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Katie Schroeder | Photo: Massimo De Carlo | July 29, 2013
Expo Chicago returns for its second year, and it’s poised to take the city by storm once more.
Planning an exhibition of 120 galleries representing 16 countries; forging partnerships with more than 30 leading institutions such as The Art Institute of Chicago and The School of the Art Institute; and coordinating Vernissage, the opening night cocktail party held in conjunction with the Museum of Contemporary Art Chicago... Tony Karman is a man with big plans, and even bigger expectations for Chicago. As president and director of Expo Chicago (expochicago.com), Karman has set out to reestablish the city as a leader in the contemporary art community with his world-class exhibition, returning for its second year Sept. 19-22, and the inaugural year of Expo Art Week, Sept. 16-22, a week of special events, exhibits and performances in collaboration with Chicago’s museums, theaters, restaurants and retailers. And though some say first impressions are the most important, Expo has not slowed down for round two.
“Planning is not just filling the fair,” says Karman. “It’s massive outreach to collectors, curators and art directors—all of it is an ongoing process.” This year, a number of international galleries have joined the fair, including Taka Ishii, Massimo De Carlo and Marianne Boesky. “It’s going to be an important opportunity for a collector or art enthusiast to survey what’s going on globally in the contemporary art world,” he says. Acclaimed architect Jeanne Gang of Studio Gang Architects will be refining her design of last year’s expo space at Navy Pier, and visitors can expect a much larger site-specific program of large-scale installations and sculptures, so that “attendees will have a fuller and richer art experience, even when they’re not looking at the booths,” says Karman. Plus, the fair will feature an impressive schedule of discussions and lineup of keynote speakers—among them Shamim Momin, head of Los Angeles Nomadic Division and an adjunct curator for the Whitney Museum of American Art.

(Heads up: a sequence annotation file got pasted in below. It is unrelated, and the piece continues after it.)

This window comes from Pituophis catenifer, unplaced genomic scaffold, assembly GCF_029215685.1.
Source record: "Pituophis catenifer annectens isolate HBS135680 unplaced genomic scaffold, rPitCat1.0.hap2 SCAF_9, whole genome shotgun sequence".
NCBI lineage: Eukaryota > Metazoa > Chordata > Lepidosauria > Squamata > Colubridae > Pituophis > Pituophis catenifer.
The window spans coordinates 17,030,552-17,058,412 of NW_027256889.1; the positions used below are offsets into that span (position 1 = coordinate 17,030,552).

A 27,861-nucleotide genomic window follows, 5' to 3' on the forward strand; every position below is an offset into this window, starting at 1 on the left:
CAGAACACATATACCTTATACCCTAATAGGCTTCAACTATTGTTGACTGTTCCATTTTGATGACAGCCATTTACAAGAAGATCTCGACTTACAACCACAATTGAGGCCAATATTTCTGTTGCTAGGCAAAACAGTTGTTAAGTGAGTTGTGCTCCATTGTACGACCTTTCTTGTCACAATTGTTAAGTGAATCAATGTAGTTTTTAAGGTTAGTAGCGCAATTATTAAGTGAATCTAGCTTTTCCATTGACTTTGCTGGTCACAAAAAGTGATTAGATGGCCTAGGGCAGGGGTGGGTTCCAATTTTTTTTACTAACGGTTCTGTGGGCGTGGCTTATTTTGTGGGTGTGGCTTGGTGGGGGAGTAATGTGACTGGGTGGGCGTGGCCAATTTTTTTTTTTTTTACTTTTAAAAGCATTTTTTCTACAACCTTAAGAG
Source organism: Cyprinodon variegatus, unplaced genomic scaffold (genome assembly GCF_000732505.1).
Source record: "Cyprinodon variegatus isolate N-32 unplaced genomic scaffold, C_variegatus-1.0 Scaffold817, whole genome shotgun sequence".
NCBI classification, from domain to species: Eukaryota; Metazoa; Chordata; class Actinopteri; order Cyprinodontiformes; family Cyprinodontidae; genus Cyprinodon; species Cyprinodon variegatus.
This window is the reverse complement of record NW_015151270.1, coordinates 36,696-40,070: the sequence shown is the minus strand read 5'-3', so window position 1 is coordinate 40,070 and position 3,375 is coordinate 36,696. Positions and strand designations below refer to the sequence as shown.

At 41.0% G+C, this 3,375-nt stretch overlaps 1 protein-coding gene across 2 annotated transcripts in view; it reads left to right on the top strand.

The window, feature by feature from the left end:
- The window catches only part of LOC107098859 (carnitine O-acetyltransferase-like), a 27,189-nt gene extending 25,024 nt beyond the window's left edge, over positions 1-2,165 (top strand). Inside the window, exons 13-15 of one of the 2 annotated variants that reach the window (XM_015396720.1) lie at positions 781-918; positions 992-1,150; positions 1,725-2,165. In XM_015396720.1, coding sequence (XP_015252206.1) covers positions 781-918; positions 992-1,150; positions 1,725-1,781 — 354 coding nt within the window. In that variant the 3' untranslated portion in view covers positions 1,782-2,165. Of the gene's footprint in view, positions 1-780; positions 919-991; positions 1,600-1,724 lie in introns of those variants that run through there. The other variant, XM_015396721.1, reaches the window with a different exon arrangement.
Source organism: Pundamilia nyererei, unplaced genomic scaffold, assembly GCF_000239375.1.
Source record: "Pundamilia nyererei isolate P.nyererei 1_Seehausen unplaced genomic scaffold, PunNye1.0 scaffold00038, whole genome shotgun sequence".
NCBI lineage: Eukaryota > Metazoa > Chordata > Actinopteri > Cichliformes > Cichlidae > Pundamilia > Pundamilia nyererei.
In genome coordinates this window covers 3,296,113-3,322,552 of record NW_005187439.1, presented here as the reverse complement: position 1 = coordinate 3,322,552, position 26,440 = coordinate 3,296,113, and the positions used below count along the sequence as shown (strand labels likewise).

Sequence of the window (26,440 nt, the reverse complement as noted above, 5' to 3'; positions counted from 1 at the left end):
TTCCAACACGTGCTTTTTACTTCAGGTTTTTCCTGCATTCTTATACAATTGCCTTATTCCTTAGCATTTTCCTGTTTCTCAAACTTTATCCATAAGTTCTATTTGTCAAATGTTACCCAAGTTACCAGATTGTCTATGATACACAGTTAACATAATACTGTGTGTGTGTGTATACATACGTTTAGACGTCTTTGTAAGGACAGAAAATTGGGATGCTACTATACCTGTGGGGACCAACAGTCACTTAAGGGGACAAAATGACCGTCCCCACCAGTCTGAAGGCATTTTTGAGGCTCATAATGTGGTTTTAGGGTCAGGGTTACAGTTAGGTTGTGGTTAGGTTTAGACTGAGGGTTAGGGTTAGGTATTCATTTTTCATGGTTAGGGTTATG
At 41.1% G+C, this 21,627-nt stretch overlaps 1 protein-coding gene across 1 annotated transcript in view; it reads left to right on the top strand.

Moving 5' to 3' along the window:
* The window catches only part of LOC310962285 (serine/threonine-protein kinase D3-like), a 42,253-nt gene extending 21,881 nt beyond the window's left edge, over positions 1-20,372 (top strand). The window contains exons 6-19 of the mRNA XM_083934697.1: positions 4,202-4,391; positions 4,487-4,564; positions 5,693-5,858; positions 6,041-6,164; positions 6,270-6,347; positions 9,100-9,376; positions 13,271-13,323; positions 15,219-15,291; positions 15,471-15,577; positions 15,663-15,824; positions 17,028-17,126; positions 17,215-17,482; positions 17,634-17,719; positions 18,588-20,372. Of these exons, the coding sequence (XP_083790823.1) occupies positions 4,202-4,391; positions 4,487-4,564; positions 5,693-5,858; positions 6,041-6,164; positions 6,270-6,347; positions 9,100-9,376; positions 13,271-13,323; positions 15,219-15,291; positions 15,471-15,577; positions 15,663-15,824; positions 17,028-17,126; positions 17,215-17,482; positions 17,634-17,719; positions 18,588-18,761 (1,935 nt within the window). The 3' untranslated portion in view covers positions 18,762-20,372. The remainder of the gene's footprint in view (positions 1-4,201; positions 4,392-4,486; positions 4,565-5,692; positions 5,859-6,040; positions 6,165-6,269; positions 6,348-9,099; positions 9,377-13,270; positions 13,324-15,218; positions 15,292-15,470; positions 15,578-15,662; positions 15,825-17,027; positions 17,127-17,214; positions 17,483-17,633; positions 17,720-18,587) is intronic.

Visitors are also encouraged to experience the local art scene by taking advantage of a stronger effort to connect them with the gallery districts and cultural institutions (think shuttle services directly from the expo). “With my 30-plus years here, I’ve always been bullish in what’s happening in our city, both culturally and civically, and I think it’s very much the ethos of this fair—to make sure we’re a service to all of those ecosystems as well as we can be,” says Karman. “I’m hoping that we can provide a snapshot people may not otherwise see of what’s happening here 365 days out of the year.”
Though metrics weren’t calculated (they fully intend to this year), Expo’s debut was an obvious success. Getting Karman to admit it, though, is another story. “I don’t know if I will ever acknowledge success,” he says. “Success for me would be when all of those participating sell out their booths, the city benefits from an incredible influx of tourists and the world sees what’s happening in our city.”